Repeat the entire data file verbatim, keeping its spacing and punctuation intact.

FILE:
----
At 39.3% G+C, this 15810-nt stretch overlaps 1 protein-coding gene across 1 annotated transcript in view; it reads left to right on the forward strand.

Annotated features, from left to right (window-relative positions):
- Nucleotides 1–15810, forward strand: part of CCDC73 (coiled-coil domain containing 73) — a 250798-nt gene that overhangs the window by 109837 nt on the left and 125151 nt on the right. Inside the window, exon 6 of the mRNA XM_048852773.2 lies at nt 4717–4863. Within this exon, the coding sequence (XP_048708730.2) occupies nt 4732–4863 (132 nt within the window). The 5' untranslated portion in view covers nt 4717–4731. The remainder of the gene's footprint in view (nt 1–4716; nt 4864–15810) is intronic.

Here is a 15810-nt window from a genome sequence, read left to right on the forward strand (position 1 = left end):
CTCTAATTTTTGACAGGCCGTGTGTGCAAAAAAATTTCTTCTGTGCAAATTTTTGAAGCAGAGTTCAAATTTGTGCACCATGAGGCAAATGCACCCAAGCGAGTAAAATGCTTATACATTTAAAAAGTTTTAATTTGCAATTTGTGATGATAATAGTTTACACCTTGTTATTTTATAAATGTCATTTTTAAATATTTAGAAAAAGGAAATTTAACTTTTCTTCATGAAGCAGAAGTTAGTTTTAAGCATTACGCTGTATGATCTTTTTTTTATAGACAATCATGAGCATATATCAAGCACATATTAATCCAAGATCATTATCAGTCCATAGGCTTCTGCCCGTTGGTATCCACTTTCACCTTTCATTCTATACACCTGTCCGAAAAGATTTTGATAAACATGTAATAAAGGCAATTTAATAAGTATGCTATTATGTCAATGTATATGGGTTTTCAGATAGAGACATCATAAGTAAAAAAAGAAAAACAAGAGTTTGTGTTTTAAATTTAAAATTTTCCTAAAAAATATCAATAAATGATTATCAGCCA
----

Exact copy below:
At 39.3% G+C, this 15810-nt stretch overlaps 1 protein-coding gene across 1 annotated transcript in view; it reads left to right on the forward strand.

Annotated features, from left to right (window-relative positions):
- Nucleotides 1–15810, forward strand: part of CCDC73 (coiled-coil domain containing 73) — a 250798-nt gene that overhangs the window by 109837 nt on the left and 125151 nt on the right. Inside the window, exon 6 of the mRNA XM_048852773.2 lies at nt 4717–4863. Within this exon, the coding sequence (XP_048708730.2) occupies nt 4732–4863 (132 nt within the window). The 5' untranslated portion in view covers nt 4717–4731. The remainder of the gene's footprint in view (nt 1–4716; nt 4864–15810) is intronic.

Here is a 15810-nt window from a genome sequence, read left to right on the forward strand (position 1 = left end):
CTCTAATTTTTGACAGGCCGTGTGTGCAAAAAAATTTCTTCTGTGCAAATTTTTGAAGCAGAGTTCAAATTTGTGCACCATGAGGCAAATGCACCCAAGCGAGTAAAATGCTTATACATTTAAAAAGTTTTAATTTGCAATTTGTGATGATAATAGTTTACACCTTGTTATTTTATAAATGTCATTTTTAAATATTTAGAAAAAGGAAATTTAACTTTTCTTCATGAAGCAGAAGTTAGTTTTAAGCATTACGCTGTATGATCTTTTTTTTATAGACAATCATGAGCATATATCAAGCACATATTAATCCAAGATCATTATCAGTCCATAGGCTTCTGCCCGTTGGTATCCACTTTCACCTTTCATTCTATACACCTGTCCGAAAAGATTTTGATAAACATGTAATAAAGGCAATTTAATAAGTATGCTATTATGTCAATGTATATGGGTTTTCAGATAGAGACATCATAAGTAAAAAAAGAAAAACAAGAGTTTGTGTTTTAAATTTAAAATTTTCCTAAAAAATATCAATAAATGATTATCAGCCA